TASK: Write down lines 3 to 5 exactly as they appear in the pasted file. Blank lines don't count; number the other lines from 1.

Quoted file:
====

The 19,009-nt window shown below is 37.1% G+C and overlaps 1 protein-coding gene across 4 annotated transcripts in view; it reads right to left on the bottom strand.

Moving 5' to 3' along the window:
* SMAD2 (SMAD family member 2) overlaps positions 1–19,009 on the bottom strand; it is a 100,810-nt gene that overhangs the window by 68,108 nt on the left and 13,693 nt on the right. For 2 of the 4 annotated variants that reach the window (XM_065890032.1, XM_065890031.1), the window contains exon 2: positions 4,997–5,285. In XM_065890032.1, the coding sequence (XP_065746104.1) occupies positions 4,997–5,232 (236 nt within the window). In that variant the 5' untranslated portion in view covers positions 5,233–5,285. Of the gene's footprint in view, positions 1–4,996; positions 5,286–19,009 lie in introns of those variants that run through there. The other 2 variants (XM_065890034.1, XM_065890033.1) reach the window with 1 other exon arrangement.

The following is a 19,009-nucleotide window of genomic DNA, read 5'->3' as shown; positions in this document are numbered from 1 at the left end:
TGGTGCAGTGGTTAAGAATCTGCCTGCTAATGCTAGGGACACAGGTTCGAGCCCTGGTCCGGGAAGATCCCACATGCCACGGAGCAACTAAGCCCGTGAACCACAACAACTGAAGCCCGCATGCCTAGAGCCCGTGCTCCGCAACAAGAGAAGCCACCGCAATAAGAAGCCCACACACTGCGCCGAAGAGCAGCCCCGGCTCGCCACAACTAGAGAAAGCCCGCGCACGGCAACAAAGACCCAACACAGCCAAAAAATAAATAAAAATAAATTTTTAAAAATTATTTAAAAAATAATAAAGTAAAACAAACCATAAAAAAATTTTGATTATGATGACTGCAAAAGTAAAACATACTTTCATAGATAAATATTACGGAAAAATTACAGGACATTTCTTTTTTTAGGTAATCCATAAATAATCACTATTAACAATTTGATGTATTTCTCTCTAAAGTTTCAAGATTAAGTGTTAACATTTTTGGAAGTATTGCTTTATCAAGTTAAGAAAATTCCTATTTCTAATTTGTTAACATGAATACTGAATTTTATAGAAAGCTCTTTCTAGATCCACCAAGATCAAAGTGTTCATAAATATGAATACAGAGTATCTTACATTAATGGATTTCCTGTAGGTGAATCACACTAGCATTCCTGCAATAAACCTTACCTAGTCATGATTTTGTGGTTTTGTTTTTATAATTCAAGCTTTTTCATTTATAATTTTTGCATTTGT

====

* SMAD2 (SMAD family member 2) overlaps positions 1–19,009 on the bottom strand; it is a 100,810-nt gene that overhangs the window by 68,108 nt on the left and 13,693 nt on the right. For 2 of the 4 annotated variants that reach the window (XM_065890032.1, XM_065890031.1), the window contains exon 2: positions 4,997–5,285. In XM_065890032.1, the coding sequence (XP_065746104.1) occupies positions 4,997–5,232 (236 nt within the window). In that variant the 5' untranslated portion in view covers positions 5,233–5,285. Of the gene's footprint in view, positions 1–4,996; positions 5,286–19,009 lie in introns of those variants that run through there. The other 2 variants (XM_065890034.1, XM_065890033.1) reach the window with 1 other exon arrangement.

The following is a 19,009-nucleotide window of genomic DNA, read 5'->3' as shown; positions in this document are numbered from 1 at the left end:
TGGTGCAGTGGTTAAGAATCTGCCTGCTAATGCTAGGGACACAGGTTCGAGCCCTGGTCCGGGAAGATCCCACATGCCACGGAGCAACTAAGCCCGTGAACCACAACAACTGAAGCCCGCATGCCTAGAGCCCGTGCTCCGCAACAAGAGAAGCCACCGCAATAAGAAGCCCACACACTGCGCCGAAGAGCAGCCCCGGCTCGCCACAACTAGAGAAAGCCCGCGCACGGCAACAAAGACCCAACACAGCCAAAAAATAAATAAAAATAAATTTTTAAAAATTATTTAAAAAATAATAAAGTAAAACAAACCATAAAAAAATTTTGATTATGATGACTGCAAAAGTAAAACATACTTTCATAGATAAATATTACGGAAAAATTACAGGACATTTCTTTTTTTAGGTAATCCATAAATAATCACTATTAACAATTTGATGTATTTCTCTCTAAAGTTTCAAGATTAAGTGTTAACATTTTTGGAAGTATTGCTTTATCAAGTTAAGAAAATTCCTATTTCTAATTTGTTAACATGAATACTGAATTTTATAGAAAGCTCTTTCTAGATCCACCAAGATCAAAGTGTTCATAAATATGAATACAGAGTATCTTACATTAATGGATTTCCTGTAGGTGAATCACACTAGCATTCCTGCAATAAACCTTACCTAGTCATGATTTTGTGGTTTTGTTTTTATAATTCAAGCTTTTTCATTTATAATTTTTGCATTTGT